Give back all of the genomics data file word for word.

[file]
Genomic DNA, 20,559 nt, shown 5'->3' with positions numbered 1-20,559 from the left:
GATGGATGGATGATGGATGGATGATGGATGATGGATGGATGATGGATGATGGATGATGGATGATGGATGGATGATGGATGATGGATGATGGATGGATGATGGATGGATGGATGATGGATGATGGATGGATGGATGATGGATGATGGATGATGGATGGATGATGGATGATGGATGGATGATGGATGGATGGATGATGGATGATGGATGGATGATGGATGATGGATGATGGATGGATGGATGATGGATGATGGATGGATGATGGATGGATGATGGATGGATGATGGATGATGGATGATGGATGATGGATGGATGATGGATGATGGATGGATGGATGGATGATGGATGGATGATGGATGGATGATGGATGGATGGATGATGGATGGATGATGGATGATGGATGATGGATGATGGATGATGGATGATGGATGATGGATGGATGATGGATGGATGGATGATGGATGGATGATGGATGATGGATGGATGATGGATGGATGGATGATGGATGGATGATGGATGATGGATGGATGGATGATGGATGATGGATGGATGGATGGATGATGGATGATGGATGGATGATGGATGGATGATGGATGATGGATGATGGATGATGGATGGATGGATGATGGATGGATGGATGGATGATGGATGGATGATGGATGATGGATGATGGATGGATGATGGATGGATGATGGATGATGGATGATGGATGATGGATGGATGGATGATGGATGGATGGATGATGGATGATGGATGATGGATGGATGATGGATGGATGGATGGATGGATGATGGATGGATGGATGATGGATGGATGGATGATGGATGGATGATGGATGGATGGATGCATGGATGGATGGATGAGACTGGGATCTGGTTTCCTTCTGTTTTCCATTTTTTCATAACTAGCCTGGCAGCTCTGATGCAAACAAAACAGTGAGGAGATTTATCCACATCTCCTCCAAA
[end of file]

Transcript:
Genomic DNA, 20,559 nt, shown 5'->3' with positions numbered 1-20,559 from the left:
GATGGATGGATGATGGATGGATGATGGATGATGGATGGATGATGGATGATGGATGATGGATGATGGATGGATGATGGATGATGGATGATGGATGGATGATGGATGGATGGATGATGGATGATGGATGGATGGATGATGGATGATGGATGATGGATGGATGATGGATGATGGATGGATGATGGATGGATGGATGATGGATGATGGATGGATGATGGATGATGGATGATGGATGGATGGATGATGGATGATGGATGGATGATGGATGGATGATGGATGGATGATGGATGATGGATGATGGATGATGGATGGATGATGGATGATGGATGGATGGATGGATGATGGATGGATGATGGATGGATGATGGATGGATGGATGATGGATGGATGATGGATGATGGATGATGGATGATGGATGATGGATGATGGATGATGGATGGATGATGGATGGATGGATGATGGATGGATGATGGATGATGGATGGATGATGGATGGATGGATGATGGATGGATGATGGATGATGGATGGATGGATGATGGATGATGGATGGATGGATGGATGATGGATGATGGATGGATGATGGATGGATGATGGATGATGGATGATGGATGATGGATGGATGGATGATGGATGGATGGATGGATGATGGATGGATGATGGATGATGGATGATGGATGGATGATGGATGGATGATGGATGATGGATGATGGATGATGGATGGATGGATGATGGATGGATGGATGATGGATGATGGATGATGGATGGATGATGGATGGATGGATGGATGGATGATGGATGGATGGATGATGGATGGATGGATGATGGATGGATGATGGATGGATGGATGCATGGATGGATGGATGAGACTGGGATCTGGTTTCCTTCTGTTTTCCATTTTTTCATAACTAGCCTGGCAGCTCTGATGCAAACAAAACAGTGAGGAGATTTATCCACATCTCCTCCAAA